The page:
This latter purpose soon showed him that the children were at a disadvantage from the want of some specific end; when they gave their contributions it was to objects too large for the grasp of their minds. He felt this, and the result was a scheme for turning the contributions of children into a special channel, the support of schools connected with missions. The Board of Missions had taken up the matter with care, making inquiry of those best qualified to advise, and David eagerly entered the same field; he wrote for suggestions to missionaries and to Sunday-school officers, and became absorbed in the subject which ever afterward, as indeed it had previously, held a large place in his mind. His share in the work consisted in addressing schools wherever he could, inducing them to pledge themselves each to a yearly subscription, adequate to the support of a school in the Madura mission, in return for which he promised a quarterly letter, having special reference to the schools thus supported. His plan also embraced the occasional support of a native preacher


by some school desirous of making larger contributions. To maintain a school required a yearly outlay of twenty-five dollars; to provide a pastor, one of eighty dollars ; in the latter case he promised a special letter.

In consequence of this plan he modified his address to children, introducing considerable matter respecting native schools in India, and after repeated delivery he moulded his address into a form from which he found no reason to deviate, excepting that he always introduced it in a novel manner, catching his inspiration most happily from the occasion. Long familiarity with Hindû life gained by research and by reading, by intercourse with missionaries and by correspondence, made him perfectly at home upon the subject, so that the effect upon his hearers could hardly have been different if he had really been in India; so at least it seemed when he was speaking, though doubtless had he ever returned to America after a stay in India, he would have brought a new element into his address; his manner was so confident and his utterance so rapid and fervid that many were astonished to find a "returned missionary” so very young. I am sorry that no notes remain by which the address which he finally came to deliver could be reproduced, since I feel sure that even separate from the force which his personal presence gave to it, there existed a real power in the adrnirable adaptation of its matter and language both to the comprehension of children and to the excitement of permanent interest. Still the moving force was in the person himself, standing on the platform, ruddy with youth and glowing with earnestness, which kindled as he went on, flushing his cheek and making his voice to grow more eager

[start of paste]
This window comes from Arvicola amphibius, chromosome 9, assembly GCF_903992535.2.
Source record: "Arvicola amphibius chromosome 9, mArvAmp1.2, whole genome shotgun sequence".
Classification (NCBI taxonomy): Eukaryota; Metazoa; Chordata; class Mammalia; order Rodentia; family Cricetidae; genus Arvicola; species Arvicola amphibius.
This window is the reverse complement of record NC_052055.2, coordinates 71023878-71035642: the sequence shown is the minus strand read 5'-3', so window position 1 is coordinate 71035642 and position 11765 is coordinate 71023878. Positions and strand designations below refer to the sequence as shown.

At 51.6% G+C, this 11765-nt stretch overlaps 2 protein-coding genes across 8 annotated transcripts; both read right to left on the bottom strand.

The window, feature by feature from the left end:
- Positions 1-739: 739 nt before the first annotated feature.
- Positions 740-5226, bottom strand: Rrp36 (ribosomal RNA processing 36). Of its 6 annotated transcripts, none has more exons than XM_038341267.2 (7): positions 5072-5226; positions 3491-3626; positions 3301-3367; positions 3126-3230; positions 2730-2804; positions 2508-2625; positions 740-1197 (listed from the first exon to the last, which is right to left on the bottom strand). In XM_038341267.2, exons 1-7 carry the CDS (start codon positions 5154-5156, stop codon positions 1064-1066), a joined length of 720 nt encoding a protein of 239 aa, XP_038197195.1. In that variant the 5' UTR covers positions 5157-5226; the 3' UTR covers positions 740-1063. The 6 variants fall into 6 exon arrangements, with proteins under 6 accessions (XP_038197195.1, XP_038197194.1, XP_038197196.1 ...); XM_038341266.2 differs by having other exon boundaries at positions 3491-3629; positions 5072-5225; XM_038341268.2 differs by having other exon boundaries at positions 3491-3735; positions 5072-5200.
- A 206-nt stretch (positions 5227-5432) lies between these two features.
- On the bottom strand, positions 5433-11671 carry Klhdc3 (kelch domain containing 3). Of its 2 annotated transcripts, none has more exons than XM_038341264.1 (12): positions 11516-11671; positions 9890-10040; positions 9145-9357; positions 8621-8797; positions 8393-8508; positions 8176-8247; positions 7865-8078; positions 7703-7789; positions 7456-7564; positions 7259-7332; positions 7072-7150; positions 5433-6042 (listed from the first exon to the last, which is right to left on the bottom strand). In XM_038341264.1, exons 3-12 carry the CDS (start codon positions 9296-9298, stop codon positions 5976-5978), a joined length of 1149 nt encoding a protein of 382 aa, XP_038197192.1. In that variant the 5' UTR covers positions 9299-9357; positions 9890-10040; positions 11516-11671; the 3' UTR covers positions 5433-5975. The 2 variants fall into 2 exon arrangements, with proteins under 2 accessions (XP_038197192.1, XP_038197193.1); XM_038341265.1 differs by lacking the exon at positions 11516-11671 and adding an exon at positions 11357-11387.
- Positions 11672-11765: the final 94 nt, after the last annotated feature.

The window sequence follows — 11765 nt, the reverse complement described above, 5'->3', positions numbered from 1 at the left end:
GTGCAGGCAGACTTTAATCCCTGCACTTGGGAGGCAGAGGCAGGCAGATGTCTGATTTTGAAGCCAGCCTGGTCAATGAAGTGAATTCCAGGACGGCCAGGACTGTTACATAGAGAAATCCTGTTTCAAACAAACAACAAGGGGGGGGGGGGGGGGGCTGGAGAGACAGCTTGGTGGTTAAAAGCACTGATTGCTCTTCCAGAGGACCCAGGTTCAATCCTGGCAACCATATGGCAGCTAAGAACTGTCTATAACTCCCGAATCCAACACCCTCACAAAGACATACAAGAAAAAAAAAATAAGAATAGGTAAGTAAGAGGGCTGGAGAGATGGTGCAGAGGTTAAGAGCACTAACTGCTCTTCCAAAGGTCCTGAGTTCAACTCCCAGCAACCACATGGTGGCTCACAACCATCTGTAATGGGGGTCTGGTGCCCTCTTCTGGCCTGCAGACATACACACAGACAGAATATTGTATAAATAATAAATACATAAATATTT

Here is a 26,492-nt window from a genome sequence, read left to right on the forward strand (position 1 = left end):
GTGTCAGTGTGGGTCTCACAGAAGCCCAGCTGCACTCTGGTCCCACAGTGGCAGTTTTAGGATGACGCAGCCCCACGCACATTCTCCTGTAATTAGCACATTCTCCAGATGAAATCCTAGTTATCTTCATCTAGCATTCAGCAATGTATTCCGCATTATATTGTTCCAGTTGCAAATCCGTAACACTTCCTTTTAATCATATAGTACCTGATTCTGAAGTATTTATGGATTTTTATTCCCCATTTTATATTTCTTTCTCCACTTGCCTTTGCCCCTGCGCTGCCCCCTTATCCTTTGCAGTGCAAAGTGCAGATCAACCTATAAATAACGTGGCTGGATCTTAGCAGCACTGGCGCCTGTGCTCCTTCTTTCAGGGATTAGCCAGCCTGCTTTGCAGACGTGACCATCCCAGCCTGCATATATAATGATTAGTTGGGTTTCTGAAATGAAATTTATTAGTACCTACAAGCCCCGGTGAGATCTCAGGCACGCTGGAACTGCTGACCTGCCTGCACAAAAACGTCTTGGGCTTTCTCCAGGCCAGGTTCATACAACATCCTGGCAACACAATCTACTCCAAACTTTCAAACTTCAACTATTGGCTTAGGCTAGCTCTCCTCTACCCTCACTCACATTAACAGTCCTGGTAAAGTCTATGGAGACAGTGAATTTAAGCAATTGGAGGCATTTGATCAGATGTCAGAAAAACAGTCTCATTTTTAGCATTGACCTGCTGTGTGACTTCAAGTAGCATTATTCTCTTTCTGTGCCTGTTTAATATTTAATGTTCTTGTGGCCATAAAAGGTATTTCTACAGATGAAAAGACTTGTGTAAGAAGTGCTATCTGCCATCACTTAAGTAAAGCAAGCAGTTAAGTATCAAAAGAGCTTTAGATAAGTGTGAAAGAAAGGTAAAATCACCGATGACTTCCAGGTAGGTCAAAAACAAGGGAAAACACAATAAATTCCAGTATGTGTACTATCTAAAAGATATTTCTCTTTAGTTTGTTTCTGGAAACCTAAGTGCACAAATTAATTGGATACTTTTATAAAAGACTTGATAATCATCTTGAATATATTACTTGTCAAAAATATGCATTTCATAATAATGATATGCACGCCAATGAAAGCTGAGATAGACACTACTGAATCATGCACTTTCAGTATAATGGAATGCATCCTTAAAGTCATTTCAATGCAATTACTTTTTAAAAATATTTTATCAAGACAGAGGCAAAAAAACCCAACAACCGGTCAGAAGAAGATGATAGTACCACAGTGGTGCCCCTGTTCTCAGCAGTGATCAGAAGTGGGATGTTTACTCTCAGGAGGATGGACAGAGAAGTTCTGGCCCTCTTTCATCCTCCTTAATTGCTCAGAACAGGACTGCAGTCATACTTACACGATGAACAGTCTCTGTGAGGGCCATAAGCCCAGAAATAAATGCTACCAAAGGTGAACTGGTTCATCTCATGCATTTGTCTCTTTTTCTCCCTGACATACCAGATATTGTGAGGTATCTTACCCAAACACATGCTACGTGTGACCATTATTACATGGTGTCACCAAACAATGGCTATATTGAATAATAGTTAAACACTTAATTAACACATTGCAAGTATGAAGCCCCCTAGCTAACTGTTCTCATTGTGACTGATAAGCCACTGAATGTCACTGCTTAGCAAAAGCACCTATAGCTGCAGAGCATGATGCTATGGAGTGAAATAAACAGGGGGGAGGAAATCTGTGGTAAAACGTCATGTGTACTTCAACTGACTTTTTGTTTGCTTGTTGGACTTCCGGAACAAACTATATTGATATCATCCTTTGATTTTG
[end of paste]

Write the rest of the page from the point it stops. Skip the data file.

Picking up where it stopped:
and impetuous. I think the impression left was of a most

happy sort; his words were free from any appeal to a morbid horror or sympathy, always healthy and cheerful. There was a directness about them, an honesty which children like, establishing at once a personal friendship between him and them, as they would crowd around him afterward to examine the palm-leaf book, stylic knife, and Tamil Gospel of John which he used to illustrate his speech; the idols he had given up.

The appreciable result of these efforts was the securing of forty schools, increased afterward to sixty, pledged to maintain the same number of schools abroad, besides the support of a native pastor. But the result in the wide-spread interest which he created in himself and in his work cannot be estimated. Often was he touched with the simple expressions of affectionate interest which his words drew from children. Like himself when a child, little boys came forward and said they were gding to India. Wherever he went he left behind witnesses to his power in children who could not forget his zeal, and whom he animated with a similar purpose. It was not a mere momentary interest which he excited, because his appeal was not one to the emotions alone; he furnished children with plans of work and lasting incentives, so that the natural result of his addresses was active enterprise and not mere sympathetic interest. In the days when he was thus engaged instances of this effect of his speaking were constantly coming to notice, too simple perhaps to be recorded, but affording the strongest evidence of his power. May it be that years hence some will be found who shall remember his personal presence and find in it an impulse to missionary labor, even as he ever kept in mind the few words and more forcible image of the aged Doctor Scudder.